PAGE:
Best Buy To Merge Reward Zone Site With BestBuy.com In Attempt To Gain Online Customers

Reward Zone members currently earn and use points on a separate section of the Best Buy website.

Reward Zone members currently earn and use points on a separate section of the Best Buy website.

As things stand now, members of Best Buy’s Reward Zone loyalty program who want to shop online have to do so through a dedicated section of BestBuy.com, which is probably not a good idea for a retailer that is having trouble converting in-store looky-loos into online buyers. And so, as part of a major overhaul of its website, Best Buy will finally be integrating the two sides of BestBuy.com.

The Minneapolis Star-Tribune explains that the move is intended to give the 40 million existing Reward Zone members a reason to look at items that are not currently listed in the loyalty program’s section of the site. Members could continue to earn points by writing reviews or posting updates about their purchases on Facebook (because we can’t wait to read that our Facebook friend has purchased a surge protector).

It would seem that this is also an attempt to woo new Reward Zone members, hoping that the notion of accruing points that could eventually be used for discounts on purchases will help keep customers from straying over to other websites to buy. The company claims that 70% of its customers look at the site before buying in the store, but it could be doing more to get those people to actually purchase the product while browsing online.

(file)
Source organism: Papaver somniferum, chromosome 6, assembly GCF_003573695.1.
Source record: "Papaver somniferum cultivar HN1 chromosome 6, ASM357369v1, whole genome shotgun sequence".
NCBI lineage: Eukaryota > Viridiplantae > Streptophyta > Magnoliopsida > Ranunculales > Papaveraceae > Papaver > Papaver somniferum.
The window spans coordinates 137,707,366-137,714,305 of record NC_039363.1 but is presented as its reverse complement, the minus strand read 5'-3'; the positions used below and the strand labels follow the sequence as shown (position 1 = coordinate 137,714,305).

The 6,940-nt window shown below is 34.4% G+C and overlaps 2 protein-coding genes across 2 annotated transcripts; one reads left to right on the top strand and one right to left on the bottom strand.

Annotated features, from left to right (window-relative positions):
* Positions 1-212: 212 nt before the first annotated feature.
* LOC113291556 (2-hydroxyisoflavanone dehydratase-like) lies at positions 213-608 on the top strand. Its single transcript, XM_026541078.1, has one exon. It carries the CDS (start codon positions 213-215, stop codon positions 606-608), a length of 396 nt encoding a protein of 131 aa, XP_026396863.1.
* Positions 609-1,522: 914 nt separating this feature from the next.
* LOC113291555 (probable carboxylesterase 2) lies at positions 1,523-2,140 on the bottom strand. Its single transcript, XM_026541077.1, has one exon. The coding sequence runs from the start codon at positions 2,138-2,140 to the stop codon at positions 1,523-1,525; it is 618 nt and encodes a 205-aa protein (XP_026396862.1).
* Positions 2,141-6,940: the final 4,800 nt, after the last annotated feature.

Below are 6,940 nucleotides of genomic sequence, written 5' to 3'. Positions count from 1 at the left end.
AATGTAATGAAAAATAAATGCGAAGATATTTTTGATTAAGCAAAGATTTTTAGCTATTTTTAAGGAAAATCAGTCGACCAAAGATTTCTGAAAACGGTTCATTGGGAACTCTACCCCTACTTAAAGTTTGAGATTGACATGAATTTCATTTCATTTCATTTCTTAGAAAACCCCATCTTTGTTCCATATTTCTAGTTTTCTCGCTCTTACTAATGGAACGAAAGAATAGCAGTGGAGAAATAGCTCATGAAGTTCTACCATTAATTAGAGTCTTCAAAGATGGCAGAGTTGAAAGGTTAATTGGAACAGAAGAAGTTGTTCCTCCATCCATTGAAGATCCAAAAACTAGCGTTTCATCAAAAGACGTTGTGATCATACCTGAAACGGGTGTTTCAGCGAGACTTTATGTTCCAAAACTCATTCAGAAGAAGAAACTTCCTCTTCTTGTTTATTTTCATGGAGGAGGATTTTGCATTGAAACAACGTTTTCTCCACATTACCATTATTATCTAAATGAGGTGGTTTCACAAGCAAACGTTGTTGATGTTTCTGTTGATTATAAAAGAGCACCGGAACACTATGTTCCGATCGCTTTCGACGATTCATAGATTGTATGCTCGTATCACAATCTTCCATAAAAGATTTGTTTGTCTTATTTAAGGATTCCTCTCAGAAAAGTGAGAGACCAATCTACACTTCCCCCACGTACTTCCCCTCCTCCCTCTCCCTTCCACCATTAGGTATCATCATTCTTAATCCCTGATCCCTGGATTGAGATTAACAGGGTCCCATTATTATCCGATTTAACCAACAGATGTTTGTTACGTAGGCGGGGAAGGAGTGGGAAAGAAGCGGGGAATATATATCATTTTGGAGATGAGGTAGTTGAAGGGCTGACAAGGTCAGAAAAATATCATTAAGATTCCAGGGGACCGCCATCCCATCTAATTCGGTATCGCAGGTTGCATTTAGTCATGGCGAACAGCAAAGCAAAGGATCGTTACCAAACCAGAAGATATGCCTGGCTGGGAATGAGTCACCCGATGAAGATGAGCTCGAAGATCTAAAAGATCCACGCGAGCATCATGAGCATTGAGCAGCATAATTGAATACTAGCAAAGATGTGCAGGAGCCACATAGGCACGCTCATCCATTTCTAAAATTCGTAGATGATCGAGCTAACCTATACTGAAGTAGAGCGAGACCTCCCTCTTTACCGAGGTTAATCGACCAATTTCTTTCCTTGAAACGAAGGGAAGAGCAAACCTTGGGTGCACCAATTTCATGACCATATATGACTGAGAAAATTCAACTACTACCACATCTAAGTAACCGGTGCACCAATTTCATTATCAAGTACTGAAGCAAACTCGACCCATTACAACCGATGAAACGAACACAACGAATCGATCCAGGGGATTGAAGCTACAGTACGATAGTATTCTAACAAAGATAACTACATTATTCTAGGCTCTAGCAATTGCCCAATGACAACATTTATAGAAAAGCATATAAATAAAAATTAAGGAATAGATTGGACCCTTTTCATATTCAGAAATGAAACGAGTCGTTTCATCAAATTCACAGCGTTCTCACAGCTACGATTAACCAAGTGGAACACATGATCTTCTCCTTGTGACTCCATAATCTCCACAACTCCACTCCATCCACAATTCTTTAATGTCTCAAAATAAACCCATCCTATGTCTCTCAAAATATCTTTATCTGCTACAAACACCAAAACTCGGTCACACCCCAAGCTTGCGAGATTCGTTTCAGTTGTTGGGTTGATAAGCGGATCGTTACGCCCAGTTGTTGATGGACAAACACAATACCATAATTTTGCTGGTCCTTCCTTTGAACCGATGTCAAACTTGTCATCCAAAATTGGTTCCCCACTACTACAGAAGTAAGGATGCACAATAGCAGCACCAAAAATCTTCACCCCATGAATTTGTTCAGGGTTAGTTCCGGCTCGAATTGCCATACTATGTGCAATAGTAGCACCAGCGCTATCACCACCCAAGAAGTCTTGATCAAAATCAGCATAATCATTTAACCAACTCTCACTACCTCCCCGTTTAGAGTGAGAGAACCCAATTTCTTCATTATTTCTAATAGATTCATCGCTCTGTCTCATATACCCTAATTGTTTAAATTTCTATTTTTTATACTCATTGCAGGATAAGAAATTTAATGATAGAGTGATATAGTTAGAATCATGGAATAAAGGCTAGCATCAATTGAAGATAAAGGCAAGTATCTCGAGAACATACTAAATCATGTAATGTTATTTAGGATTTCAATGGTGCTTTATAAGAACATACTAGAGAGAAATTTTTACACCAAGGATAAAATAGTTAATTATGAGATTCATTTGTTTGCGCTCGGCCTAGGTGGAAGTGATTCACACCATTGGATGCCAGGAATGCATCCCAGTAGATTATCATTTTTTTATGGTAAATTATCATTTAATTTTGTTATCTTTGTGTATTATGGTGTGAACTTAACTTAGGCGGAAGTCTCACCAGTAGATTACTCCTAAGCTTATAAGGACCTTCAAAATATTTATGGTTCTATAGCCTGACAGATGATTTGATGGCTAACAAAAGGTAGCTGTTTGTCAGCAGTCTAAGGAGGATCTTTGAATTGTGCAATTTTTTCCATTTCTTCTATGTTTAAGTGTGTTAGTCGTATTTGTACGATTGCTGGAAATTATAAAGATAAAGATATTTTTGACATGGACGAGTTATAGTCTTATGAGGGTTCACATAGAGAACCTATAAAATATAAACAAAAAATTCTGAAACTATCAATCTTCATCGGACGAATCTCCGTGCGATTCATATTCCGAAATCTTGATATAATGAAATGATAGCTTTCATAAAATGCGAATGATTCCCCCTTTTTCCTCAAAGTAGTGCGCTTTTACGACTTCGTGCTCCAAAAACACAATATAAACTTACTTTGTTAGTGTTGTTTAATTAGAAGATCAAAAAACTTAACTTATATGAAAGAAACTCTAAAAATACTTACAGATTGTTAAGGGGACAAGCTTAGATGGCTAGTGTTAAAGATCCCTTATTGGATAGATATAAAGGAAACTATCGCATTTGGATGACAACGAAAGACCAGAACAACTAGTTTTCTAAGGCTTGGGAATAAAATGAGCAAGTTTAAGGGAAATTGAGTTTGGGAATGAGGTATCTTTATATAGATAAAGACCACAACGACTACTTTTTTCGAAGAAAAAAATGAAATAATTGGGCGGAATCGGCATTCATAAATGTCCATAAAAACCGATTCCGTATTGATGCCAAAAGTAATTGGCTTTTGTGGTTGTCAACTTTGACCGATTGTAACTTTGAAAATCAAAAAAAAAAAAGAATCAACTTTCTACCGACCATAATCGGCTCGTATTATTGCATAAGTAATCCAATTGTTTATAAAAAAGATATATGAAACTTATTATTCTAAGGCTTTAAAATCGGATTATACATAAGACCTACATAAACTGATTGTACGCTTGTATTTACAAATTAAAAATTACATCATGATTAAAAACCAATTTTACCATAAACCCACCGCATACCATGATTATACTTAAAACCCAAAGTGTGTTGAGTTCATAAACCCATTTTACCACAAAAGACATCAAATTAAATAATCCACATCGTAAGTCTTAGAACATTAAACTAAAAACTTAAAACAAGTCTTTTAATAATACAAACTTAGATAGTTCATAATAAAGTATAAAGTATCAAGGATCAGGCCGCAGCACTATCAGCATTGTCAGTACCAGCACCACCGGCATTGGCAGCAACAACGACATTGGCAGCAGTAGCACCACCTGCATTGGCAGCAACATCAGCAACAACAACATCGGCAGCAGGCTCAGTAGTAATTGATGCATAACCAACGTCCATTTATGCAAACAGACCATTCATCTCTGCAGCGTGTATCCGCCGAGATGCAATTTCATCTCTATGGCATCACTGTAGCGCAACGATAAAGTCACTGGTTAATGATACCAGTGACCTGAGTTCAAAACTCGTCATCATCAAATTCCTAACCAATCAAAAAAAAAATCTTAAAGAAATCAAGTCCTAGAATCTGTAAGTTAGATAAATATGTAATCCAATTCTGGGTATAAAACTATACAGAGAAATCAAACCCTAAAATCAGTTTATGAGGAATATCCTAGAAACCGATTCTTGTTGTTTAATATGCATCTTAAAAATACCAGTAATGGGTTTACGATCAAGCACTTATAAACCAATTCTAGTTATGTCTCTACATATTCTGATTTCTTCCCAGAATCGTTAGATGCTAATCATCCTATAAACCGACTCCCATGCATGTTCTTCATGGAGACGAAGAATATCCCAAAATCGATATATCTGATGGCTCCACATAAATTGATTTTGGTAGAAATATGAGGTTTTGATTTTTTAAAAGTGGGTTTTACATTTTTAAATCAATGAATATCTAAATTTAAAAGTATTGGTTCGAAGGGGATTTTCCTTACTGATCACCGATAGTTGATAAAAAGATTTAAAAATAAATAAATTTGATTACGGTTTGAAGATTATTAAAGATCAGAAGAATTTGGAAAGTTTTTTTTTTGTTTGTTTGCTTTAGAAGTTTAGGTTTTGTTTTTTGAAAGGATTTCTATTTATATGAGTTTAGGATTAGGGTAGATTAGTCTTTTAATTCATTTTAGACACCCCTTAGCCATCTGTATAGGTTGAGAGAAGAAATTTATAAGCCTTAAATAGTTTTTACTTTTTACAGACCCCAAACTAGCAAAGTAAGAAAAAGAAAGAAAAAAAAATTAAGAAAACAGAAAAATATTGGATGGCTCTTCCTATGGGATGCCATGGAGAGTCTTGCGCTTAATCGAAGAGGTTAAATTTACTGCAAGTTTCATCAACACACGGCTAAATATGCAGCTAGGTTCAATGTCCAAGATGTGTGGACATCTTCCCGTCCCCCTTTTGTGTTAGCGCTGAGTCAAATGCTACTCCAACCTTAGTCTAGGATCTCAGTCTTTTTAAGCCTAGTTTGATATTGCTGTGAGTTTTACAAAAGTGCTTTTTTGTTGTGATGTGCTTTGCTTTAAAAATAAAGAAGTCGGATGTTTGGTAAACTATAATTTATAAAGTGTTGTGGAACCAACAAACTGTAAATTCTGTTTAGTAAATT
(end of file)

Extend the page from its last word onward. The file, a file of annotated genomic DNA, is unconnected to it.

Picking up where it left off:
Additionally, making Reward Zone part of the regular site allows BestBuy.com to track customers’ behavior online. Currently, most people browse BestBuy.com without logging in. But Reward Zone members, much like Amazon Prime, would need to be logged in to receive any benefit from their purchases and interactions. Thus, Best Buy can see that a particular member has been looking at laptops, and so he starts hearing about deals on laptops and other related accessories.

“Almost all of our customers today on the site are transacting as guests,” the President of BestBuy.com recently told investors. “But to personalize, you’ve got to know who they are. You’ve got to tie it in to all of the other information we have about customers. And here’s the great thing about Best Buy. It’s a gold mine of data.”

While Best Buy’s online business has been growing recently, it’s still only a fraction of the company’s total revenue. Meanwhile, a recent report on showrooming – the practice of checking out product in a store only to later buy it online — found that a mere 12% of people who showroomed at Best Buy went on to make their purchase at BestBuy.com, while 66% of Best Buy showroomers turned to Amazon for their purchase.